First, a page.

After two mass shootings earlier this month, Amnesty International issued a “travel advisory” for the United States, a first of its kind, “calling for possible travelers and visitors to the United States to exercise extreme caution when traveling throughout the country due to rampant gun violence.” Amnesty labeled American gun violence a human-rights crisis.
Supporters of increased gun regulation took the warning as a welcome condemnation of the state of gun violence in the United States:
“Yep, America is that country now. Businesses that depend on tourism will certainly be affected. Welcome to the Wild Wild West. #GunControlNow.”
“Who’s the s—hole country now?”
“There’s a list I never thought we’d make. Shame on us. #GunControlNow #BanAssaultWeaponsNow #BackgroundChecksNow.”
As a political scientist, human-rights researcher and donating member of Amnesty International, it is my job to understand Amnesty’s incentives and its core competencies — and my passion to improve the outcomes of human- rights work. And contrary to what some people who favor tougher gun regulations may believe, travel advisories are not the sort of thing that Amnesty does. It has no empirical standard for declaring a travel advisory. It is not an expert in assessing travel risk. It has never issued a “travel advisory” like this for any other country.
Amnesty simply granted itself the power to make this proclamation so it could promote its gun-violence campaign, and it allowed its name recognition and powerful brand to carry it into the spotlight. It has not provided an explanation for issuing the travel advisory.
The reward for this move? Positive and uncritical front-page media coverage, the most popular tweet in its recent history, skyrocketing search interest and a possible influx of donors to follow.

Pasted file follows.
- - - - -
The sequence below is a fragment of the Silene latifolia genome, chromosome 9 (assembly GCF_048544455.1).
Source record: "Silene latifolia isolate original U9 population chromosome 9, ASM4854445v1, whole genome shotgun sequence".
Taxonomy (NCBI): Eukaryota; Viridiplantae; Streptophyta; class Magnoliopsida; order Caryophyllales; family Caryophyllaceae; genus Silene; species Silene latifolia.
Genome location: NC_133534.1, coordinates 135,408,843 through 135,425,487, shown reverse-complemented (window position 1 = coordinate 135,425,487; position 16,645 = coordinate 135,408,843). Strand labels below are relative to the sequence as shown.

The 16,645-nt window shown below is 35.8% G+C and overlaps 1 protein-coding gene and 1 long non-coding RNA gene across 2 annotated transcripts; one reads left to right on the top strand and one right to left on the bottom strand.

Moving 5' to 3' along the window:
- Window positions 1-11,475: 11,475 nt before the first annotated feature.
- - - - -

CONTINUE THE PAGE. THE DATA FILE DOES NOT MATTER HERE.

Amnesty is recognized by academics, policymakers, the media, the public and other international nongovernmental organizations as having a high standard of evidence by scrupulously shining a light into the darkness. But an announcement such as this — more gimmick than useful advice — has the potential to hurt the cause of human rights.
The “travel advisory” severely mischaracterizes important facts about the patterns of gun violence in the United States. It unnecessarily stokes fear and implies several incorrect recommendations.
The advisory urges people to avoid the places where research shows they are safer from gun violence — “places where large numbers of people gather, especially cultural events, places of worship, schools, and shopping malls.”
While mass shootings have occurred in these places, they’re by far the least probable locations for people to experience gun violence, according to the Centers for Disease Control and Prevention’s National Violent Death Reporting System (NVDRS). In 2011, about 48% of gun homicides took place in the home and 25% on streets and roads, with 3% to 4% taking place in schools, recreational areas, sports fields or athletic arenas (data through 2016 are available through the NVDRS, with very similar statistics).
Amnesty vaguely implies that marginalized groups such as women, immigrants and members of the lesbian, gay, bisexual and transgender community face the highest risk of gun violence. But while there have been horrifying recent cases targeting members of minority groups, the vast majority of the victims of gun violence are men targeted for reasons that have no relation to their gender or sexual orientation.
Amnesty’s statement also implies that individuals are more at risk of gun violence perpetrated by strangers or members outside of their own community, which is not what the data suggest. People are overwhelmingly more likely to be shot by people they know and by members of their own community and ethnicity.